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Jim Carrey's morally-driven decision to drop out of the publicity campaign for "Kick-Ass 2" is becoming a lonely stand — especially when it comes to his cast mates.
Chloe Grace Moretz, the sixteen-year-old actress who plays Hit Girl in the upcoming film, has made it clear she doesn't put much stock in Carrey's feelings about the film's violence.
"It's a movie," Moretz recently told a reporter. "If you are going to believe and be affected by an action film, you shouldn't go to see 'Pocahontas' because you are going to think you are a Disney princess."
In June, Carrey, an outspoken advocate for gun control, posted a message on Twitter declaring, "I did 'Kickass' a month b4 Sandy Hook and now in all good conscience I cannot support that level of violence." Since then, Carrey, who plays born-again vigilante Colonel Stars and Stripes in the sequel, has declined to take part in promotion for the film. But his young co-star has a different take on the matter.
"If you are that easily swayed, you might see 'The Silence of the Lambs' and think you are a serial killer," Moretz said. "It's a movie and it's fake, and I've known that since I was a kid ... I don't want to run around trying to kill people and cuss. If anything, these movies teach you what not to do."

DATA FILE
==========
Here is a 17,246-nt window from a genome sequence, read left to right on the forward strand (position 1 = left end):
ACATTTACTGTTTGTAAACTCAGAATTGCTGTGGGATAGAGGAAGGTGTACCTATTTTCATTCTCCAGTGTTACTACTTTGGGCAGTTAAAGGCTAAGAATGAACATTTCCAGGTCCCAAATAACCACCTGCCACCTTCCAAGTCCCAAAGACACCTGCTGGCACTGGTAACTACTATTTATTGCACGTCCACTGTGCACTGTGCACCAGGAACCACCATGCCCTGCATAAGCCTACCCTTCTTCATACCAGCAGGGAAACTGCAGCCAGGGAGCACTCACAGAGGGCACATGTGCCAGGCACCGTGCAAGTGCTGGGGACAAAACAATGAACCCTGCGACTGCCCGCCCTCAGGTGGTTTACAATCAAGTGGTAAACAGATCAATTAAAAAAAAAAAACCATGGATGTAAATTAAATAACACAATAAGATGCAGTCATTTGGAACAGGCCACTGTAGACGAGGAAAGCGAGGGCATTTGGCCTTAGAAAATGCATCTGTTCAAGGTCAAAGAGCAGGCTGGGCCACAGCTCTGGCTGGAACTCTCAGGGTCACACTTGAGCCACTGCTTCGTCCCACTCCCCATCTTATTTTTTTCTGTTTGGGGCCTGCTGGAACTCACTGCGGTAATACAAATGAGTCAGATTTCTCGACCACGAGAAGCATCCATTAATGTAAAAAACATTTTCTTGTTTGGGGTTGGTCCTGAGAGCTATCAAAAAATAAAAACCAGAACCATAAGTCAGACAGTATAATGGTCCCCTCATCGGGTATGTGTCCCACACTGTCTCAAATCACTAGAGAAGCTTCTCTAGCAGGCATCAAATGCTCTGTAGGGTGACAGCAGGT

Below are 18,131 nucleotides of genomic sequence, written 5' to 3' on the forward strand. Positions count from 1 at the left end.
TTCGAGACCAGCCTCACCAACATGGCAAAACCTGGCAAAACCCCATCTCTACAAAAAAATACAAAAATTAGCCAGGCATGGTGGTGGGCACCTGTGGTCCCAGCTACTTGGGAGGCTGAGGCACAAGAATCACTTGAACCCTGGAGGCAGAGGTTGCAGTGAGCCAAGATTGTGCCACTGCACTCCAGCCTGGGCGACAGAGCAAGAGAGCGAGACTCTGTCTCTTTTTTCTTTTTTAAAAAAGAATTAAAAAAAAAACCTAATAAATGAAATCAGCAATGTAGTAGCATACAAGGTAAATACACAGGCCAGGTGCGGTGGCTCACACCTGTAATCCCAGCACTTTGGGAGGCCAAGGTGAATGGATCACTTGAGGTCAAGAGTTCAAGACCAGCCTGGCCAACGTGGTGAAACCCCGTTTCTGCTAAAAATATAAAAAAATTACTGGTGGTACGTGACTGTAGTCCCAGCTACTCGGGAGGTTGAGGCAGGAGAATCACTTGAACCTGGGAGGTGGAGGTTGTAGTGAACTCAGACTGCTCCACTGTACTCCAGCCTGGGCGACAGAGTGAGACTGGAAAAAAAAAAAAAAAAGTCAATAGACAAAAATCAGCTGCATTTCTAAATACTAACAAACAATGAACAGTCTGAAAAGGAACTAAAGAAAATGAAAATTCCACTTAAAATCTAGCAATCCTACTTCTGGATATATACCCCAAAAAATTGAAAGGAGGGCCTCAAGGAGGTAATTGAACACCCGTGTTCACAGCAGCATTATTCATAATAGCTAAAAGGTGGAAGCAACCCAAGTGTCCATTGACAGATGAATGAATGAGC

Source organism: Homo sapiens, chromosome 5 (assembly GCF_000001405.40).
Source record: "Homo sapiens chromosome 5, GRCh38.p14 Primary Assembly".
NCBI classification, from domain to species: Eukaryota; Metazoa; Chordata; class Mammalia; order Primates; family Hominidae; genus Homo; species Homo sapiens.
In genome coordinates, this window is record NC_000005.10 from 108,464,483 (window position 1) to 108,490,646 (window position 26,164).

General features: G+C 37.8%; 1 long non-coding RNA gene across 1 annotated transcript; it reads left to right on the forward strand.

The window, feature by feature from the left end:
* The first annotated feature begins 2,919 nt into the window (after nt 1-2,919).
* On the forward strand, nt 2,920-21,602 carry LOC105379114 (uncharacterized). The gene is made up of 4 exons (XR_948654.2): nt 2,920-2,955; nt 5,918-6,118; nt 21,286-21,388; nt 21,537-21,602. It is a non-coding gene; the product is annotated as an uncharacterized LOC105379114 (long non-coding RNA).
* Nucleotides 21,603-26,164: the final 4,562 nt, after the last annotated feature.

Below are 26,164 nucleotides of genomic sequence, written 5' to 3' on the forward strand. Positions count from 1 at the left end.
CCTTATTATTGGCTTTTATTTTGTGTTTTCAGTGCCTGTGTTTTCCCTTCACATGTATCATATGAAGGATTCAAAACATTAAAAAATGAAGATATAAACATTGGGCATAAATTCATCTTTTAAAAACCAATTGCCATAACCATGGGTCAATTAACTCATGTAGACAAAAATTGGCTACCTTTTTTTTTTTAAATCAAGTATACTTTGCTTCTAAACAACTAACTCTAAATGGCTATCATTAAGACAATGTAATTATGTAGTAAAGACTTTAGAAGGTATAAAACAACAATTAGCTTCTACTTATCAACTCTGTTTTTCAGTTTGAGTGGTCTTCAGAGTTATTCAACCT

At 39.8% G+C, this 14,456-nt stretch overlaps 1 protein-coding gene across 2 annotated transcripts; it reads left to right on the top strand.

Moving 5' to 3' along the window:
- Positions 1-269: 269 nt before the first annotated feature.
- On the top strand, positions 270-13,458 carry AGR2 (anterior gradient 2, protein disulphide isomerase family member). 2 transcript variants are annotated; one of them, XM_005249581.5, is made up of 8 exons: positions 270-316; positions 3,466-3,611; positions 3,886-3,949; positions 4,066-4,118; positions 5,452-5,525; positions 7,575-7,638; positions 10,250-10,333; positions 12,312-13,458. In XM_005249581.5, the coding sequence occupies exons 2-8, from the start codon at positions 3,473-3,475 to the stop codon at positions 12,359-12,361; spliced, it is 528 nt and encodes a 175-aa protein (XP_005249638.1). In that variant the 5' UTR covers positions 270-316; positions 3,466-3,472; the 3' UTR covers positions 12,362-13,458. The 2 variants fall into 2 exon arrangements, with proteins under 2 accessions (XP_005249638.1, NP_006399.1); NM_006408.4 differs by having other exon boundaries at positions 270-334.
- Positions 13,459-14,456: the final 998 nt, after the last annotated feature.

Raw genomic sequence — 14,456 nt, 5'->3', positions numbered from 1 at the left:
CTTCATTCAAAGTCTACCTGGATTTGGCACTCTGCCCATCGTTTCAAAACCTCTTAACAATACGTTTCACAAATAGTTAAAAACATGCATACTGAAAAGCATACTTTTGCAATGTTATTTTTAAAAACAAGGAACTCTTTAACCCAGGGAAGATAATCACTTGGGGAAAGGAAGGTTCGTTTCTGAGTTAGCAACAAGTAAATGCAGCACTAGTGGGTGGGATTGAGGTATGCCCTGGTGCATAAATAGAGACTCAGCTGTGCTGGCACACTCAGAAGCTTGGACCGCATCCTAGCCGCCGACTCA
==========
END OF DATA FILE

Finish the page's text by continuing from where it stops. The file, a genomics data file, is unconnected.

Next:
Moretz softened her statement a bit by adding she respected his rights to his opinions, adding, "Each to his own."
Moretz isn't the first member of the cast of "Kick-Ass 2" to publicly question Carrey's judgment. John Leguizamo, who also appears in the movie, told Yahoo! Movies in July that he was puzzled by Carrey's attitude. "I love Jim, man. The dude's great; he's entitled to think whatever he's thinking," Leguizamo said. "I just don't understand. When did you realize the movie was violent? I mean, didn't you see the first one? Didn't you read the script? I know you must have read the script! I don't understand."
And shortly after Carrey's initial tweet, Mark Miller, who wrote the comic book that was the basis for "Kick-Ass," wrote a blog post expressing his own confusion. "'Kick-Ass' avoids the usual bloodless body-count of most big summer pictures and focuses instead of the CONSEQUENCES of violence, whether it's the ramifications for friends and family or, as we saw in the first movie, Kick-Ass spending six months in hospital after his first street altercation," Miller said.
In a more recent interview with the UK website Digital Spy, Miller said that Carrey's statements are doing more to help the film than anything else. "People keep saying to me, 'Are you pissed off at Jim Carrey?' No, I'm delighted with Jim Carrey, this is amazing," Miller said. "For your main actor to publicly say, 'This movie is too violent for me' is like saying, 'This porno has too much nudity. We'll have to go and see this now.'"